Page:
- Avoid solvent cleaners like acetone and solvent-based permanent markers. Solvents can disrupt the lacquer, again raising the risk of moisture damage, or even damage the polycarbonate itself, making the CD unreadable.
- Don’t use adhesive labels. These labels can attract and trap moisture against the CDs surface. If they begin to detach, they can also disrupt playback in a CD drive.
- Keep CDs away from direct sunlight and heat. Remember that data is encoded on a CD-R using the heat energy of a laser to modify a layer of dye. Over time, sunlight and heat can impact the dye in much the same way. One study by Slattery et al. suggested that just a few weeks of direct sun exposure could damage some CD-Rs considerably. Even mass-produced CDs should be kept away from heat to prevent warping.
- Clean moisture off a CD with a soft, dry cloth. Wipe from the center of the CD toward the edge – never in a circle. Scratches which are concentric to the CD’s edge can result in large patches of unreadable data.
- Finally – make a backup copy of the CD! Slattery et al. suggest that CD-Rs with a phthalocyanine dye and a silver and gold alloy reflective layer may offer the best long-term storage. Store the backups as described above.
Even after you’ve backed up your CDs, keep in mind that data and software also become obsolete. For instance, one CD I recently used contained files in a now-obsolete format from an antiquated version of a proprietary computer program. Thankfully, the program was created by a large company which is still in operation, and which provides information on ‘upgrading’ the files – but this isn’t always the case. Some filetypes may only be accessible via a specific program, and that program might require obsolete hardware or software. For very important files, consider making copies in a format indicated for long-term storage. The Digital Preservation Coalition’s handbook is a good place to start.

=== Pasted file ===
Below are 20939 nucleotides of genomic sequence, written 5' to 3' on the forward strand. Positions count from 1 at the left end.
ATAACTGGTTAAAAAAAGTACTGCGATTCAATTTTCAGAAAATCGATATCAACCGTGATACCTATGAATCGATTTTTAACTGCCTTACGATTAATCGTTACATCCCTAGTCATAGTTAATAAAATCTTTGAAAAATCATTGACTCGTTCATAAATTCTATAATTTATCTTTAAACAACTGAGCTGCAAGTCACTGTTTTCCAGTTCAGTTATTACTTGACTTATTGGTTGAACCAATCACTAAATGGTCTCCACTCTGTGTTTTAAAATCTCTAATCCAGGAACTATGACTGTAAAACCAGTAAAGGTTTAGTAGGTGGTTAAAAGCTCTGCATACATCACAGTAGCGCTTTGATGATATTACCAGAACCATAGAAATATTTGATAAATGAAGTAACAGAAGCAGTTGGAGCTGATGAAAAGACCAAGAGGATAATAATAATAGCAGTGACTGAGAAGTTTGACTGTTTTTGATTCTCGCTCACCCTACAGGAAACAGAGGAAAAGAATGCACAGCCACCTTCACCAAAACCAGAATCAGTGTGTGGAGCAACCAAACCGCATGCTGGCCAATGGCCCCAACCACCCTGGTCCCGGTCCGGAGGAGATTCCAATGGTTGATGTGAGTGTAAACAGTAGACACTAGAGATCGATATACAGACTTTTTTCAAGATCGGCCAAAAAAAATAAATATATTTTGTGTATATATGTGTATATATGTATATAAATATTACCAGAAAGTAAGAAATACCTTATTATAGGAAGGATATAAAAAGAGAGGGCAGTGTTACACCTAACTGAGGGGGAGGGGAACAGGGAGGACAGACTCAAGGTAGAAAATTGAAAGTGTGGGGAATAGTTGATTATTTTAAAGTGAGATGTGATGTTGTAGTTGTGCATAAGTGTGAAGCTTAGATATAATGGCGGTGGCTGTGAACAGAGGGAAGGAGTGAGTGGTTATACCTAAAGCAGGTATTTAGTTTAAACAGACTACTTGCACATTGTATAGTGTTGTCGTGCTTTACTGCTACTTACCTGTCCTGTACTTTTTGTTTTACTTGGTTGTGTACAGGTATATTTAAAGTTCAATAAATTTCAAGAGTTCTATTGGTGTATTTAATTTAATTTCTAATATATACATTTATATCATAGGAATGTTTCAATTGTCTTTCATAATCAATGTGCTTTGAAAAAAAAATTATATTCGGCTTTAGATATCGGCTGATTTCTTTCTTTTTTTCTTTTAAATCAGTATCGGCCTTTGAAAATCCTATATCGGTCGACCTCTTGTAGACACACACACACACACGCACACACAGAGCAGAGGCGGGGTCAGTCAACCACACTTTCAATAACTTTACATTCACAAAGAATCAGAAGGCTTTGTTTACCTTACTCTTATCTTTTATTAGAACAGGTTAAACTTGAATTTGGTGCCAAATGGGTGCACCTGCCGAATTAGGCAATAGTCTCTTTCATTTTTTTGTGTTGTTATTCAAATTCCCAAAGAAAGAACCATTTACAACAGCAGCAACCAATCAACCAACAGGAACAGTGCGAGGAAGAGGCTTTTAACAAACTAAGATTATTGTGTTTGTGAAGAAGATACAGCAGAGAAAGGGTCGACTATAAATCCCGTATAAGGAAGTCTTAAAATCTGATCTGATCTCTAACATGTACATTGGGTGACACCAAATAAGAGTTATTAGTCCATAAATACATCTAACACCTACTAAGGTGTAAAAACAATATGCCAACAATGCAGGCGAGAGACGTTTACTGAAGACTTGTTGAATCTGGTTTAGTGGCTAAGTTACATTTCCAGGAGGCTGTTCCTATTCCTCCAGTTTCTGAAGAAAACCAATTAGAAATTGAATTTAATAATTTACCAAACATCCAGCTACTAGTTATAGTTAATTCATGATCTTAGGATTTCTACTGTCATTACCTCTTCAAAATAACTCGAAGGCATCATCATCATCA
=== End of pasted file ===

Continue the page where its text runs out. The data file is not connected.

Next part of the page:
New options for data storage are routinely marketed to consumers and professionals alike, but enduring forms like the book are a rarity. Projects like The Museum of Obsolete Media demonstrate how quickly the devices which store our memories and artifacts become lost to time. Obsolescence always brings us back to an interlocking set of questions that trail collectors of all kinds: What should I keep? Why? How? Answers to these questions remain contentious even among archivists, but in the rush to preserve or the calm of letting something slip away I think we learn something interesting about ourselves and the historical moments we live in.
Byers, Fred R. Care and Handling of CDs and DVDs – A Guide for Librarians and Archivists (National Institute of Standards and Technology and Council on Library and Information Resources, 2003).
Harvey, Ross, Martha R. Mahard, Preservation Management Handbook (Rowman & Littlefield Publishers, 2014), <http://www.myilibrary.com?ID=595041> ( 31 January 2018)
Slattery, O., Lu, R., Zheng, J., Byers, F., & Tang, X. (2004). Stability comparison of recordable optical discs-A study of error rates in harsh conditions. Journal of Research of the National Institute of Standards and Technology, 109(5), 517-524. Retrieved from http://ezproxy.library.arizona.edu/login?url=https://search.proquest.com/docview/214789596?accountid=8360